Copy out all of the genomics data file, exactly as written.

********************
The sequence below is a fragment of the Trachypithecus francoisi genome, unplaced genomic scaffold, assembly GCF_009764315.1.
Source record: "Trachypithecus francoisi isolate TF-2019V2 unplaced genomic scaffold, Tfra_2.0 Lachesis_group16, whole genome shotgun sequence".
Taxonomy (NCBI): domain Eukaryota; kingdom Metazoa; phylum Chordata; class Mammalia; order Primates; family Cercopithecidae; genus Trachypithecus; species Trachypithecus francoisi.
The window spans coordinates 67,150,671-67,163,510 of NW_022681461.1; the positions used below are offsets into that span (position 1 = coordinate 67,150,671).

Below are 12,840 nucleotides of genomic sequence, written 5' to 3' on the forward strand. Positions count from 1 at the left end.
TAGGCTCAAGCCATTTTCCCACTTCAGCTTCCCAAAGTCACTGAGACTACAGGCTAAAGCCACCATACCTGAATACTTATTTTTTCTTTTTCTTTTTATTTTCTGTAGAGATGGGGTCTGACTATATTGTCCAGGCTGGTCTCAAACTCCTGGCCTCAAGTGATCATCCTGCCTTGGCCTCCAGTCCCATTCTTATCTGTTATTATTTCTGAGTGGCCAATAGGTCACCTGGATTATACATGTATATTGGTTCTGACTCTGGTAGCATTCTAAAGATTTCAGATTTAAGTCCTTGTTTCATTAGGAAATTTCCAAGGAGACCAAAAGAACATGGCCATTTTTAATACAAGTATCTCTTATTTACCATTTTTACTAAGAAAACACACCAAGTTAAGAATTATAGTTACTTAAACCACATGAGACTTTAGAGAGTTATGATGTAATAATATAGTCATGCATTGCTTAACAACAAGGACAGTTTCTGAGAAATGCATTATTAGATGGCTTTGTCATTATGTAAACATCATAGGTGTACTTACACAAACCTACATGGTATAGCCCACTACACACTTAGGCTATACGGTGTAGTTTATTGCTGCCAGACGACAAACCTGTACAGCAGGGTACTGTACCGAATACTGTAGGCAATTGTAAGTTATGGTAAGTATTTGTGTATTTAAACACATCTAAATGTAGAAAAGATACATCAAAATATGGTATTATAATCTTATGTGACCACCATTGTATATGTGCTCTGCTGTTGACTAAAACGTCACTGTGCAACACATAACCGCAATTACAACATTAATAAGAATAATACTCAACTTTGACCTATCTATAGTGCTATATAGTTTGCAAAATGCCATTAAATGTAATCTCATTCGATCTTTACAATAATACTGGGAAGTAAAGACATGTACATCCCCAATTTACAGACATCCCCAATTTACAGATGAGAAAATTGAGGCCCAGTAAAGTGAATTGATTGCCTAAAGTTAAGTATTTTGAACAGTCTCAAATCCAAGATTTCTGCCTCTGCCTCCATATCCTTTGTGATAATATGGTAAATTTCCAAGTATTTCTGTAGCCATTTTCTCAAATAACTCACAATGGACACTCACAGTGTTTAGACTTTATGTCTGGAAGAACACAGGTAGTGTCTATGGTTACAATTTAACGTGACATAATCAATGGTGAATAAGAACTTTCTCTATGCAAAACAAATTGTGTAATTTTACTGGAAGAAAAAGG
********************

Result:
The sequence below is a fragment of the Trachypithecus francoisi genome, unplaced genomic scaffold, assembly GCF_009764315.1.
Source record: "Trachypithecus francoisi isolate TF-2019V2 unplaced genomic scaffold, Tfra_2.0 Lachesis_group16, whole genome shotgun sequence".
Taxonomy (NCBI): domain Eukaryota; kingdom Metazoa; phylum Chordata; class Mammalia; order Primates; family Cercopithecidae; genus Trachypithecus; species Trachypithecus francoisi.
The window spans coordinates 67,150,671-67,163,510 of NW_022681461.1; the positions used below are offsets into that span (position 1 = coordinate 67,150,671).

Below are 12,840 nucleotides of genomic sequence, written 5' to 3' on the forward strand. Positions count from 1 at the left end.
TAGGCTCAAGCCATTTTCCCACTTCAGCTTCCCAAAGTCACTGAGACTACAGGCTAAAGCCACCATACCTGAATACTTATTTTTTCTTTTTCTTTTTATTTTCTGTAGAGATGGGGTCTGACTATATTGTCCAGGCTGGTCTCAAACTCCTGGCCTCAAGTGATCATCCTGCCTTGGCCTCCAGTCCCATTCTTATCTGTTATTATTTCTGAGTGGCCAATAGGTCACCTGGATTATACATGTATATTGGTTCTGACTCTGGTAGCATTCTAAAGATTTCAGATTTAAGTCCTTGTTTCATTAGGAAATTTCCAAGGAGACCAAAAGAACATGGCCATTTTTAATACAAGTATCTCTTATTTACCATTTTTACTAAGAAAACACACCAAGTTAAGAATTATAGTTACTTAAACCACATGAGACTTTAGAGAGTTATGATGTAATAATATAGTCATGCATTGCTTAACAACAAGGACAGTTTCTGAGAAATGCATTATTAGATGGCTTTGTCATTATGTAAACATCATAGGTGTACTTACACAAACCTACATGGTATAGCCCACTACACACTTAGGCTATACGGTGTAGTTTATTGCTGCCAGACGACAAACCTGTACAGCAGGGTACTGTACCGAATACTGTAGGCAATTGTAAGTTATGGTAAGTATTTGTGTATTTAAACACATCTAAATGTAGAAAAGATACATCAAAATATGGTATTATAATCTTATGTGACCACCATTGTATATGTGCTCTGCTGTTGACTAAAACGTCACTGTGCAACACATAACCGCAATTACAACATTAATAAGAATAATACTCAACTTTGACCTATCTATAGTGCTATATAGTTTGCAAAATGCCATTAAATGTAATCTCATTCGATCTTTACAATAATACTGGGAAGTAAAGACATGTACATCCCCAATTTACAGACATCCCCAATTTACAGATGAGAAAATTGAGGCCCAGTAAAGTGAATTGATTGCCTAAAGTTAAGTATTTTGAACAGTCTCAAATCCAAGATTTCTGCCTCTGCCTCCATATCCTTTGTGATAATATGGTAAATTTCCAAGTATTTCTGTAGCCATTTTCTCAAATAACTCACAATGGACACTCACAGTGTTTAGACTTTATGTCTGGAAGAACACAGGTAGTGTCTATGGTTACAATTTAACGTGACATAATCAATGGTGAATAAGAACTTTCTCTATGCAAAACAAATTGTGTAATTTTACTGGAAGAAAAAGG